1920s, 20s, broadway, cameron mackintosh, coney island, detroit, dirty dancing, disney, federico bellone, harry houdini, houdini, karl sydow, london, magic, magic show, magic trick, mary poppins, milan, musical, musical theatre, previews, sugar, the impossible man, theatre workshop, tricks, west end, workshop
Producer Karl Sydow and director Federico Bellone are working on an original piece which will feature Hungarian folk-inspired music and 20 never-seen-before illusions to tell the story of History’s greatest escapologist. Set during the great magician’s last performance, the show which narrate his rise to fame as well as his love affairs. Titled The Impossible Man, it will undergo its first workshop next year, before opening its firts previews in the United States, followe by its Broadway and West End transfer.
They often say it’s magic when a show comes to life onstage. But what happens when that show is all about magic? That’s what we’ll soon find out when one of the most acclaimed illusionists in History will be resurrected (at least in fiction), thanks to a brand new musical which will combine songs and never-before-seen effects to tell his story. Enter The Impossible Man, an upcoming production which centers around the life of Harry Houdini, an American Budapest-born showman who started wowing audiences from a very young age – earning a name as an invicible escapologist and a corageous daredevil.
Produced by Karl Sydow (The Last Ship, Dance of Death, Red Joan) and directed by Federico Bellone (Disney and Cameron Mackintosh’s Mary Poppins in Milan and West End’s new productions of Dirty Dancing and Sugar), the plot is set in the autumn of 1926, where the great magician’s last show took place. From that point, the audience will travel across his life, loves and rise to fame – all of them told through a series of flashbacks set to a score influenced by the Hungarian folk music of Houdini’s birthplace. On the other hand, the production will also include 20 different illusions, many of them have never been presented neither onstage or in film.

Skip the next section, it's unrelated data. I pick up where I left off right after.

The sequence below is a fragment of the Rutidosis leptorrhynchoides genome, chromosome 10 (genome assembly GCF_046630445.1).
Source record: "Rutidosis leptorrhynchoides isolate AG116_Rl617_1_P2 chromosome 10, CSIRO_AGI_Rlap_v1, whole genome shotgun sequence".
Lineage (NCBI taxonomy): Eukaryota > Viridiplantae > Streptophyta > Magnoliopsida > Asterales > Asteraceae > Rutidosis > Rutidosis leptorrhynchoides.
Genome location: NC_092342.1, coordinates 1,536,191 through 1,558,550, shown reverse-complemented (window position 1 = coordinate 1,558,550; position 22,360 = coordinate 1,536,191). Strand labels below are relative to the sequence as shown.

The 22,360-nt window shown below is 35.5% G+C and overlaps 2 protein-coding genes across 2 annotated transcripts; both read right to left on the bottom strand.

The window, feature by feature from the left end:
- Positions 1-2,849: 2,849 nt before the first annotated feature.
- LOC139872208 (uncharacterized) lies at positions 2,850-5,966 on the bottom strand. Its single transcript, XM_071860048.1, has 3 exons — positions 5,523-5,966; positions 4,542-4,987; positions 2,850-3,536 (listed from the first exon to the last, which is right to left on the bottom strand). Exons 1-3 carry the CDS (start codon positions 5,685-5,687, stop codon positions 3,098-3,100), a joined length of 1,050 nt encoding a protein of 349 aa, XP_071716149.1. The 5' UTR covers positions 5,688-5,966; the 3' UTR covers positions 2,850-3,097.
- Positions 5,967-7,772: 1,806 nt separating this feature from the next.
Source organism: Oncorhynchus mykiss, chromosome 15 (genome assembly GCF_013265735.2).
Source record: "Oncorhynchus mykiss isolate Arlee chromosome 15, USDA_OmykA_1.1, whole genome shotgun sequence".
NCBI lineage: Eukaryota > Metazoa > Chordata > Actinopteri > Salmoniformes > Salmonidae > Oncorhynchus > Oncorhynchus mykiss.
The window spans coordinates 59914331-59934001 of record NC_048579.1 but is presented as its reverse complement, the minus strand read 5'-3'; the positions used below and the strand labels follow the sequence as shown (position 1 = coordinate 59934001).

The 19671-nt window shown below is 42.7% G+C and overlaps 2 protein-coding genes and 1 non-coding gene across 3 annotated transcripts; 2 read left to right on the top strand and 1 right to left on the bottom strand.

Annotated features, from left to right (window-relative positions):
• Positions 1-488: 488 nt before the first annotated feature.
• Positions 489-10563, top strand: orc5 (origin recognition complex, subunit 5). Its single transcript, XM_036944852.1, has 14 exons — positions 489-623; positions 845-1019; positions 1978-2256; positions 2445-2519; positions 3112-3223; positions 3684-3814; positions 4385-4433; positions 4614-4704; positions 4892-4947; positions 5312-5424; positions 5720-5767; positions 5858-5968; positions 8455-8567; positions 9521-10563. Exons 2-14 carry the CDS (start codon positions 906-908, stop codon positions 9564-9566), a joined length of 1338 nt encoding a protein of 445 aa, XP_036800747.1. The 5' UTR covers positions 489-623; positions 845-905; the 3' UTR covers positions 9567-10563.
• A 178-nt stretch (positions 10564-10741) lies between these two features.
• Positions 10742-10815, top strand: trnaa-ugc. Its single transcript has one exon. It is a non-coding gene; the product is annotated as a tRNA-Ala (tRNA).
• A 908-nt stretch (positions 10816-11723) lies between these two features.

Though still in development, the musical has already undergone several successful readings and recording sessions in London. Its next step will land in 2020, when the first workshops will be held. Those will be followed by full scale previews in Detroit (exact location to be confirmed) the year afterwards, as well as sights both on Broadway and in the West End.
You can check more information about the upcoming production on the following link.